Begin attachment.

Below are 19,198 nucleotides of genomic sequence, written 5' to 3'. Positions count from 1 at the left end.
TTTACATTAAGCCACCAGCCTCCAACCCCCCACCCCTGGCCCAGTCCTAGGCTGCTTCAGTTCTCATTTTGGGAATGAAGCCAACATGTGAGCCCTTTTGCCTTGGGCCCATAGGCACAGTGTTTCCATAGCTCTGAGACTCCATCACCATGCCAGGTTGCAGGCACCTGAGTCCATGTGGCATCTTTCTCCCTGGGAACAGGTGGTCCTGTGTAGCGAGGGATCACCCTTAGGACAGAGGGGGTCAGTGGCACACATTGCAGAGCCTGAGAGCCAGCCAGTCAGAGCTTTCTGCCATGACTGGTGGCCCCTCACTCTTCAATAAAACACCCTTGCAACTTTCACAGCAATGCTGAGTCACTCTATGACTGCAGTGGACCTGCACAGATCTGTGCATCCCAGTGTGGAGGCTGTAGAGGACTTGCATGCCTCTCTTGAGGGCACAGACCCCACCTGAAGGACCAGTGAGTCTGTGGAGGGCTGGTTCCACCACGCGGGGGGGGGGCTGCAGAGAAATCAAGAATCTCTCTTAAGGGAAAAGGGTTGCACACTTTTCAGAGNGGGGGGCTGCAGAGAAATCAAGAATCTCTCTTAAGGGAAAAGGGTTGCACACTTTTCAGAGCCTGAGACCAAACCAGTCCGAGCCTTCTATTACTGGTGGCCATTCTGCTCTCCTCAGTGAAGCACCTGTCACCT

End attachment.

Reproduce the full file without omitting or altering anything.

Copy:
Below are 19,198 nucleotides of genomic sequence, written 5' to 3'. Positions count from 1 at the left end.
TTTACATTAAGCCACCAGCCTCCAACCCCCCACCCCTGGCCCAGTCCTAGGCTGCTTCAGTTCTCATTTTGGGAATGAAGCCAACATGTGAGCCCTTTTGCCTTGGGCCCATAGGCACAGTGTTTCCATAGCTCTGAGACTCCATCACCATGCCAGGTTGCAGGCACCTGAGTCCATGTGGCATCTTTCTCCCTGGGAACAGGTGGTCCTGTGTAGCGAGGGATCACCCTTAGGACAGAGGGGGTCAGTGGCACACATTGCAGAGCCTGAGAGCCAGCCAGTCAGAGCTTTCTGCCATGACTGGTGGCCCCTCACTCTTCAATAAAACACCCTTGCAACTTTCACAGCAATGCTGAGTCACTCTATGACTGCAGTGGACCTGCACAGATCTGTGCATCCCAGTGTGGAGGCTGTAGAGGACTTGCATGCCTCTCTTGAGGGCACAGACCCCACCTGAAGGACCAGTGAGTCTGTGGAGGGCTGGTTCCACCACGCGGGGGGGGGGCTGCAGAGAAATCAAGAATCTCTCTTAAGGGAAAAGGGTTGCACACTTTTCAGAGNGGGGGGCTGCAGAGAAATCAAGAATCTCTCTTAAGGGAAAAGGGTTGCACACTTTTCAGAGCCTGAGACCAAACCAGTCCGAGCCTTCTATTACTGGTGGCCATTCTGCTCTCCTCAGTGAAGCACCTGTCACCT